The next morning Emma's parents discover her collapsed on the doorstop of their home, unconscious. Read more...
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The next morning Emma's parents discover her collapsed on the doorstop of their home, unconscious. She is disheveled, bleeding, and disoriented, looking as if she had been dumped there.
To her distress, Emma can't remember what happened the night before. All she knows is that none of her friends will respond to her texts. At school, people turn away from her and whisper under their breath. Her mind may be a blank as far as the events of the previous evening, but someone has posted photos of it on Facebook under a fake account, "Easy Emma"--photos she will never be able to forget.
As the photos go viral and a criminal investigation is launched, the community is thrown into tumult. The media descends, neighbors chose sides, and people from all over the world want to talk about her story. Everyone has something to say about Emma.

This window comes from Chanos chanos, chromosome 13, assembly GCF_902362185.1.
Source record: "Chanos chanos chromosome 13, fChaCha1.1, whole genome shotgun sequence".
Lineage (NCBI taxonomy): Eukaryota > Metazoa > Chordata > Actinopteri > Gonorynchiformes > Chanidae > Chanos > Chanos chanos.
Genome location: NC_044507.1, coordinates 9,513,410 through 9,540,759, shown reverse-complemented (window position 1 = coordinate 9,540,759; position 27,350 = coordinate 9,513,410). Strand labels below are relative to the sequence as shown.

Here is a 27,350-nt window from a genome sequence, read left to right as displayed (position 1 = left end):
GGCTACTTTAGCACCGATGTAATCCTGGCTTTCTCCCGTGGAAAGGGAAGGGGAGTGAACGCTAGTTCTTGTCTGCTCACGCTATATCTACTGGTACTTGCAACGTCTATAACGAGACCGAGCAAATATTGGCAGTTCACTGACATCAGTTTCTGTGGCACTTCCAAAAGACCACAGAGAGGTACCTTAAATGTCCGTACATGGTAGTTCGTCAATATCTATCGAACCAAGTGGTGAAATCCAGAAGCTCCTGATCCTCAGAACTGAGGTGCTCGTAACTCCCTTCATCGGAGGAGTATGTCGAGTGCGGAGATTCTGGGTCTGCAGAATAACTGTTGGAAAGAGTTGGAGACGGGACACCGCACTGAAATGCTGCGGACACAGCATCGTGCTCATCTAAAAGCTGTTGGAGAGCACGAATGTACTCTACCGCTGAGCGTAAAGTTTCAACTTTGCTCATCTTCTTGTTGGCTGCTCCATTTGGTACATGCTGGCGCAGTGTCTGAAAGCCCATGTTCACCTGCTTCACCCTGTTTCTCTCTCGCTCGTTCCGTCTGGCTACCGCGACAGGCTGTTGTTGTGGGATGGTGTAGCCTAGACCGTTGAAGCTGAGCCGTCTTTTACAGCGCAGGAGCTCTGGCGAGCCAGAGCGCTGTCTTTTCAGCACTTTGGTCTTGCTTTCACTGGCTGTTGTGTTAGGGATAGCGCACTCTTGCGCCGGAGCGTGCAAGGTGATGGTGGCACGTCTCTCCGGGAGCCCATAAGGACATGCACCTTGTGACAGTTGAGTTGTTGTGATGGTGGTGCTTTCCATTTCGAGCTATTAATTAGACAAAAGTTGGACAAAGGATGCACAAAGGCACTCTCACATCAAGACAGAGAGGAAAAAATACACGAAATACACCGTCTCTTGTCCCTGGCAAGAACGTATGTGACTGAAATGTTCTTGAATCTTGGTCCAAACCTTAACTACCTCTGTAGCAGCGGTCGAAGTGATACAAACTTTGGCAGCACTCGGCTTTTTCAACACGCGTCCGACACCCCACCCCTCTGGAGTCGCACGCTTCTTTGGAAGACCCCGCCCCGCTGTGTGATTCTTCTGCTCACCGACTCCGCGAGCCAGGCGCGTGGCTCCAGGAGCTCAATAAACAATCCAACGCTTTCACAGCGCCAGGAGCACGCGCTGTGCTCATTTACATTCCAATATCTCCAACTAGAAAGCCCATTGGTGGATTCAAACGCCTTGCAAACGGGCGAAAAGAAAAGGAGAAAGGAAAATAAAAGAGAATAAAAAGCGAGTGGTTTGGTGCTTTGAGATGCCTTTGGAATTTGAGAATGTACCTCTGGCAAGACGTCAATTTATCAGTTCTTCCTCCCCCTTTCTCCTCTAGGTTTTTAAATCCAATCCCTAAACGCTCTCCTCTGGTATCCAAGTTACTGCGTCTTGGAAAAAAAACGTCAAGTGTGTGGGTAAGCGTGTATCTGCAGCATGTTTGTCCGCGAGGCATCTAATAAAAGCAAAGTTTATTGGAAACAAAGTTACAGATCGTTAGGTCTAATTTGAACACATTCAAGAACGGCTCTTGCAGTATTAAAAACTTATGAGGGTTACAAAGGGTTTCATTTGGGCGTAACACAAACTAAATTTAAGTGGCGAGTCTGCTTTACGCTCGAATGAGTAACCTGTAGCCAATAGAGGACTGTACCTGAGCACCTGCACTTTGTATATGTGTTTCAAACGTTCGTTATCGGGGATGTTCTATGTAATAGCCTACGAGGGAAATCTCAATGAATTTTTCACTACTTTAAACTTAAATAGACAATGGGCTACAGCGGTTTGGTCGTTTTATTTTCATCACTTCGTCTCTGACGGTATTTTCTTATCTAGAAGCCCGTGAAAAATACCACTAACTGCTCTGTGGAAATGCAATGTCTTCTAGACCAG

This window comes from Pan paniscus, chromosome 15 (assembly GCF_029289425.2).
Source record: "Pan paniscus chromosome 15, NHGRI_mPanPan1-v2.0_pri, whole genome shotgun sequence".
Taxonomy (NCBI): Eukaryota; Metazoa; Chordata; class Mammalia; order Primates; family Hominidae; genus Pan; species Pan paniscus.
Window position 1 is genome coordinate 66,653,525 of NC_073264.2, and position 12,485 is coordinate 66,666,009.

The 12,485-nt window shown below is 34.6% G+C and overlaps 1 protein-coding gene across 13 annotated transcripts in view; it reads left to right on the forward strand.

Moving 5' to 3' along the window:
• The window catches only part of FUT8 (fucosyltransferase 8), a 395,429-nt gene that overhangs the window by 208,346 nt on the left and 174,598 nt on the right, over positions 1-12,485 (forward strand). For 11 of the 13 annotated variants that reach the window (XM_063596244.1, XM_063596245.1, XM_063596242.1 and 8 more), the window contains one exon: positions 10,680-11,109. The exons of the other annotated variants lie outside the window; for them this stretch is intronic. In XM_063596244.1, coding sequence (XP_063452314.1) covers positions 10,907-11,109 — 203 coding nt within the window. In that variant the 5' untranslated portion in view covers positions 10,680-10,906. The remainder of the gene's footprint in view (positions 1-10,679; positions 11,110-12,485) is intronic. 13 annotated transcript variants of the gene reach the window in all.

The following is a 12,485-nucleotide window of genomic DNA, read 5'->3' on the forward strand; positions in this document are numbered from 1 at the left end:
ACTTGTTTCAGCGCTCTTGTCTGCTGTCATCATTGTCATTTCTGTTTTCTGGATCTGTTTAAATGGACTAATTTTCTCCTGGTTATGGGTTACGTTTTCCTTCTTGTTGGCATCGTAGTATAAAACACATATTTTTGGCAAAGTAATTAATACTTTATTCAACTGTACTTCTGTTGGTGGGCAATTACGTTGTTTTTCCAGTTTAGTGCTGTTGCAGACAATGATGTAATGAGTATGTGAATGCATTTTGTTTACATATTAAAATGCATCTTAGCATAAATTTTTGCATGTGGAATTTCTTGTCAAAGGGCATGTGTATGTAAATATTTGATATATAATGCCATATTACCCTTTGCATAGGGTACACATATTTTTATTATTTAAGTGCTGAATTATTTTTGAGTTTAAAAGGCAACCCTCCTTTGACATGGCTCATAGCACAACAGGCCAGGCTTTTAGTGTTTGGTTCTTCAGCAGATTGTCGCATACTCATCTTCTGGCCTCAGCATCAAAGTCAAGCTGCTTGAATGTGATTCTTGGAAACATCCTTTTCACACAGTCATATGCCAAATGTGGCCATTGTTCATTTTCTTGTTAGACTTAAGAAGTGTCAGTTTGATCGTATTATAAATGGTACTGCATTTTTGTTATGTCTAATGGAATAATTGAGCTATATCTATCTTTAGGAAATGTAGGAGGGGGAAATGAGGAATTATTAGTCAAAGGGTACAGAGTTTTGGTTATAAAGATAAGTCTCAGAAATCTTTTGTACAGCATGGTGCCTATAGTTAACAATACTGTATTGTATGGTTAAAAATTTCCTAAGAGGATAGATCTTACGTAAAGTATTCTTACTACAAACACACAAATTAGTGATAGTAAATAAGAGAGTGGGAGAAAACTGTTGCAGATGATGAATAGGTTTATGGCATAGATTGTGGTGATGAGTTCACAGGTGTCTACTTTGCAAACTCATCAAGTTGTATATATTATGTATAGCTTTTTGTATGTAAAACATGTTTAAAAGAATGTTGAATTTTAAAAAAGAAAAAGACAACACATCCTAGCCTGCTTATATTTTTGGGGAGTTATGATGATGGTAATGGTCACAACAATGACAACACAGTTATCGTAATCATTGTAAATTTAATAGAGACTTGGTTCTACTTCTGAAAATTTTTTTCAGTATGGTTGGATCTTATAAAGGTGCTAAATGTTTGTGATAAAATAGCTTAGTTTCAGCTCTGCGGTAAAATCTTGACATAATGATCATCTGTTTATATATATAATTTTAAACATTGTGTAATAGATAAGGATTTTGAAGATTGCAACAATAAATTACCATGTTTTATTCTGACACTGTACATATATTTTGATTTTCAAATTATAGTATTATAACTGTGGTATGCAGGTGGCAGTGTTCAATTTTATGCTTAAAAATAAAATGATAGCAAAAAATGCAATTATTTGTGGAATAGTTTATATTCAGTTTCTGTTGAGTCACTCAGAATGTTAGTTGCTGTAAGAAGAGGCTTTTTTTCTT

Asking For It is a powerful story about the devastating effects of rape and public shaming, told through the awful experience of a young woman whose life is changed forever by an act of violence.
Publishers Weekly® Reviews
- Reviewed in: Publishers Weekly, page .
- Review Date: 2016-02-01
- Reviewer: Staff
O’Neill (Only Ever Yours) again examines the ways in which society devalues the bodies and lives of girls, this time taking on the subject of sexual assault. Emma O’Donovan, 18, has always been praised for her beauty, and she walks a line between cruelty and kindness to bend everyone to her whims. One night Emma parties too hard, drinking and taking drugs until she passes out. The next day she learns that she was the victim of a Steubenville-like gang rape, and the boys involved have plastered horrific and explicit photos of the assault online. Soon everyone in Emma’s tightknit Irish community has taken sides—mostly against her—and as a trial nears and the world watches, even Emma’s family abandons her. O’Neill’s treatment of how communities mishandle sexual assault and victimize its victims is unforgiving, and readers will despair to see Emma helpless in the face of injustice. It’s a brutal, hard-to-forget portrait of human cruelty that makes disturbingly clear the way women and girls internalize sexist societal attitudes and unwarranted guilt. Ages 12–up. (Apr.)